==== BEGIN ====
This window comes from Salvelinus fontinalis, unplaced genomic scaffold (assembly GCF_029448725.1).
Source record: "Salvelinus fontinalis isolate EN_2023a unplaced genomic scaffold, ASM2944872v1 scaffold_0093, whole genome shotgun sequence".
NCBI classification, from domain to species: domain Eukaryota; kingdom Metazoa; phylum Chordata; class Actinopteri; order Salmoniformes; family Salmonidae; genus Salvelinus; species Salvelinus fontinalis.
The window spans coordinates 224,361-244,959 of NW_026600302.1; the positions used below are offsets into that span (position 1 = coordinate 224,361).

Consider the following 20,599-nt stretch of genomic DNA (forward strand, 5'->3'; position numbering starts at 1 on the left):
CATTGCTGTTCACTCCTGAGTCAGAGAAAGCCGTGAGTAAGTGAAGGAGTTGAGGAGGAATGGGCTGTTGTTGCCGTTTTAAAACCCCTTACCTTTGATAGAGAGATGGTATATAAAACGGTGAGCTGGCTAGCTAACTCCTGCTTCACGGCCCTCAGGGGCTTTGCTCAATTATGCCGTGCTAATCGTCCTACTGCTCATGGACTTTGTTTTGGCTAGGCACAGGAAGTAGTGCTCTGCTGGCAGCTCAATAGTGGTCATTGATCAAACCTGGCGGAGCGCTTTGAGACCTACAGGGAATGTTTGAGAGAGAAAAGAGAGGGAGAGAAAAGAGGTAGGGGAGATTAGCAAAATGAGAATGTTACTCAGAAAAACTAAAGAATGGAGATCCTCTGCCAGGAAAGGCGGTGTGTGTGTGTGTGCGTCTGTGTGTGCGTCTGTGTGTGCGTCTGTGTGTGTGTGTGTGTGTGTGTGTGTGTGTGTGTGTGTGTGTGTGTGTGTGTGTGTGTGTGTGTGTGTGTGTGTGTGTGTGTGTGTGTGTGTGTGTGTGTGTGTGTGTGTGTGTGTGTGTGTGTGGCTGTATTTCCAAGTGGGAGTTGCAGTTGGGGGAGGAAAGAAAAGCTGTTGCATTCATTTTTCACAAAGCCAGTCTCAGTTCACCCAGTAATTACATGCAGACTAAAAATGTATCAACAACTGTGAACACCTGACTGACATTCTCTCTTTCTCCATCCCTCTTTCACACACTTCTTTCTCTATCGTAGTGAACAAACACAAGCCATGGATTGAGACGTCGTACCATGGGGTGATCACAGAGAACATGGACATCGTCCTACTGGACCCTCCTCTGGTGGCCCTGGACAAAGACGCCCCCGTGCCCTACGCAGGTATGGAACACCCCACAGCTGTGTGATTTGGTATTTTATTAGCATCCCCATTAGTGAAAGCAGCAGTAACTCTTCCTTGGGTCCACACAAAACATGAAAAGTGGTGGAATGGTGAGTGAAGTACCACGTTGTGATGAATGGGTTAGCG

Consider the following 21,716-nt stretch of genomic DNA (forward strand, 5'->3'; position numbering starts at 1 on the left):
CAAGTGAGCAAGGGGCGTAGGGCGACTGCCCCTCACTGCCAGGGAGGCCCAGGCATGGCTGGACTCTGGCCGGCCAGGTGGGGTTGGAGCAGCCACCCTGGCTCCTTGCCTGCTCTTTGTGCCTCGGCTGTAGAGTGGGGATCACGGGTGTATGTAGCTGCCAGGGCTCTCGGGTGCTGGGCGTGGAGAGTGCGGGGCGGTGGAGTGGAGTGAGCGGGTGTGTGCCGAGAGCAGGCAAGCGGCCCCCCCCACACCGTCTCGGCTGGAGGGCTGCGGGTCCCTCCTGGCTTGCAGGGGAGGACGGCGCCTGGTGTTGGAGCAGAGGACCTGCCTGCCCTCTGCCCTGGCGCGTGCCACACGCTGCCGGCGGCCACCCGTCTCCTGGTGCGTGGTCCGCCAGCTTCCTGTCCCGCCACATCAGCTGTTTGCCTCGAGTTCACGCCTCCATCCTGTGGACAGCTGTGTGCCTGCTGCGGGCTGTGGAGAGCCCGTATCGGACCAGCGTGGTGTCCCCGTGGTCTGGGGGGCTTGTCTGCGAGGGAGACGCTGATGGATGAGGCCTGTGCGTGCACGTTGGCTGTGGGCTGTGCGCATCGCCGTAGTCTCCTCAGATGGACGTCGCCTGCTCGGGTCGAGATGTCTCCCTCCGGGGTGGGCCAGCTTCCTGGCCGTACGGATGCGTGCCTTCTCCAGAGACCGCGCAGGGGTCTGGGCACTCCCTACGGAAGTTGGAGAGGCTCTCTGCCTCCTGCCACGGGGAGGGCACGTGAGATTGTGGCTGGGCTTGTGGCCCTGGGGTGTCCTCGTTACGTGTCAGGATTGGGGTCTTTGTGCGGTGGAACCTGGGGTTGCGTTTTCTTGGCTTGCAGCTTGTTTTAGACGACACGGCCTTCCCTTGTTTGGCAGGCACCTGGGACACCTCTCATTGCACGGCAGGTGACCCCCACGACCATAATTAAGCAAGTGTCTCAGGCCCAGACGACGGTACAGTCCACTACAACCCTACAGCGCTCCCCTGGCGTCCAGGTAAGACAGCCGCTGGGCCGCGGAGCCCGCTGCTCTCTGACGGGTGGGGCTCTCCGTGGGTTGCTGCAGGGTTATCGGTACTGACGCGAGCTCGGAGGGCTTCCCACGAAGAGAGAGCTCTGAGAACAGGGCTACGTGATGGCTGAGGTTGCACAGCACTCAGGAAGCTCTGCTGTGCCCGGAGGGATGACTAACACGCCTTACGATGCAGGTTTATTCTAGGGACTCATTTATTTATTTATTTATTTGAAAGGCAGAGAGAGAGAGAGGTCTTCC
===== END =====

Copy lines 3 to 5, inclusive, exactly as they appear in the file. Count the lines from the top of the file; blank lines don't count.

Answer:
NCBI classification, from domain to species: domain Eukaryota; kingdom Metazoa; phylum Chordata; class Actinopteri; order Salmoniformes; family Salmonidae; genus Salvelinus; species Salvelinus fontinalis.
The window spans coordinates 224,361-244,959 of NW_026600302.1; the positions used below are offsets into that span (position 1 = coordinate 224,361).

Consider the following 20,599-nt stretch of genomic DNA (forward strand, 5'->3'; position numbering starts at 1 on the left):